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Latest News - June 2010

June 21, 2010
Wal-Mart offers $8.75-an-hour wage, union balks
Source: Chicago Sun Times
By: FRAN SPIELMAN City Hall Reporter

Wal-Mart offered Monday to pay its Chicago employees a minimum urban wage of $8.75-an-hour to break the stalemate that has stalled its $1 billion plan to build “several dozen” Chicago stores over the next five years.

After six years of stonewalling labor’s demand that Wal-Mart pay its employees a “living wage,” the world’s largest retailer yielded to pressure from Mayor Daley to establish a new standard for Chicago.

The $8.75-an-hour minimum Chicago wage would be 50 cents above Illinois’ minimum wage, but far short of the $11.03-an-hour unions have demanded.

Jorge Ramirez, secretary-treasurer of the Chicago Federation of Labor, promptly rejected the offer outlined during the second face-to-face meeting between Wal-Mart and organized labor and the first since May 3.

“It’s 50-cents above the minimum wage. The big-box ordinance was $11.03-an-hour, plus $3 in benefits. Folks in our coalition are outraged that they wasted our time for a month-and-a-half and came up with something they knew would not be acceptable,” Ramirez said.

“This is a straight muscle play by Wal-Mart to ram this down the City Council’s throat. Aldermen are gonna see through it.”

Zoning Committee Chairman Danny Solis (25th) was disappointed that the wage concession was not enough to break the stalemate.

“It’s 12,000 jobs, 2,000 [of them] construction jobs. It’s dozens of stores in food desert wastelands. If the unions look at it, they should reconsider their position,” said Solis, a Wal-Mart supporter.

Barring a change of heart by labor, Solis predicted that a proposed Pullman Park Wal-Mart would fall “one or two” votes short at Thursday’s Zoning Committee meeting.

“In the full Council, it could pass, but by a very slim margin,” which is not what Daley wants, he said.

During a City Hall news conference that was more like a pep rally, Ald. Anthony Beale (9th) tried to turn up the heat on his City Council colleagues.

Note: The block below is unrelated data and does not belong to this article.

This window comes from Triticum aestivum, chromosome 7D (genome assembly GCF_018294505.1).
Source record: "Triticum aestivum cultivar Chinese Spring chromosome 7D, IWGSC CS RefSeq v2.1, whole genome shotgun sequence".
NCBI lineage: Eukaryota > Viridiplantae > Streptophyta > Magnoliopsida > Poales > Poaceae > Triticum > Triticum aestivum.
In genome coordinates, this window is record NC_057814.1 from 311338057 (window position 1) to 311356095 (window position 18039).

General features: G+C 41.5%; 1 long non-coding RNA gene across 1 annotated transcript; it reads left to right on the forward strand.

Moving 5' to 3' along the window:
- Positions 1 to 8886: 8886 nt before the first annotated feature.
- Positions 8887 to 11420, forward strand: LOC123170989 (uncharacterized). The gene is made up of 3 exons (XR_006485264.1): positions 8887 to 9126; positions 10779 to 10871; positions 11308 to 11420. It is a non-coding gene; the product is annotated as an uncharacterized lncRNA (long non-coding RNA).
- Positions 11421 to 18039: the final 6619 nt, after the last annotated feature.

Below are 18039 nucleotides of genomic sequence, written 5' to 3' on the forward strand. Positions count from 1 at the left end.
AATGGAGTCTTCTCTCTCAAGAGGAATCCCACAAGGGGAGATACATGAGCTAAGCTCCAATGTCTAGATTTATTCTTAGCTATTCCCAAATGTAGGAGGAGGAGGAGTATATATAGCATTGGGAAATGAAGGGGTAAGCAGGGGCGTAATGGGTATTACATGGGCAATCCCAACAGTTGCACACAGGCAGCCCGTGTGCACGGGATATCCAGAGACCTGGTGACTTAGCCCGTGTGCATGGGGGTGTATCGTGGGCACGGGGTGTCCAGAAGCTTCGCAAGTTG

“Is there an alderman here today who’s gonna turn their back on 12,000 jobs here in the city of Chicago? I don’t think so,” he said.

Hank Mullany, president of Wal-Mart North, said the company is prepared to spend $1 billion over the next five years building “several dozen” Chicago stores that create 10,000 permanent jobs and 2,000 construction jobs.

They would would range from 141,000-square-foot super-centers to 60,000-to-80,000-square-foot mid-sized stores and food and pharmacy stores with just 25,000 square feet.

Asked whether those stores would be new construction or take over vacant storefronts, Mullany said, “We would look at both. We would take over existing retail boxes, if they were available. We’d build ground up. Frankly, it will be a combination of both.”

Daley has been searching for the “next big thing” ever since Chicago’s first-round flame-out in the 2016 Olympic sweepstakes and he’s apparently convinced that Wal-Mart expansion is it.

Last week, he met privately with Wal-Mart executives while attending the U.S. Conference of Mayor’s meeting in Oklahoma City and pressured the world’s largest retailer to up the ante.

With dozens of stores and thousands of jobs hanging in the balance, the mayor is now hoping organized labor’s City Council allies will be afraid to say “no.”

But, Ramirez said, “Wal-Mart doesn’t make this investment out of a sense of corporate largess. They’re not gifting the money. They’re doing it because they have to invest in an urban market. Their stockholders are demanding it.”

In 2004, a bitterly-divided City Council gave Wal-Mart zoning approval to build its first Chicago store in Austin — and handed the retailer a one-vote defeat in Chatham.

The controversy gave birth to the big-box minimum wage ordinance snuffed out by Daley’s 2006 veto. Organized labor subsequently spent millions to elect a more union-friendly City Council.

The last thing Chicago aldermen want is an instant replay in the February 2011 election. They can only hope that an agreement between the two sides will let them off the hook.



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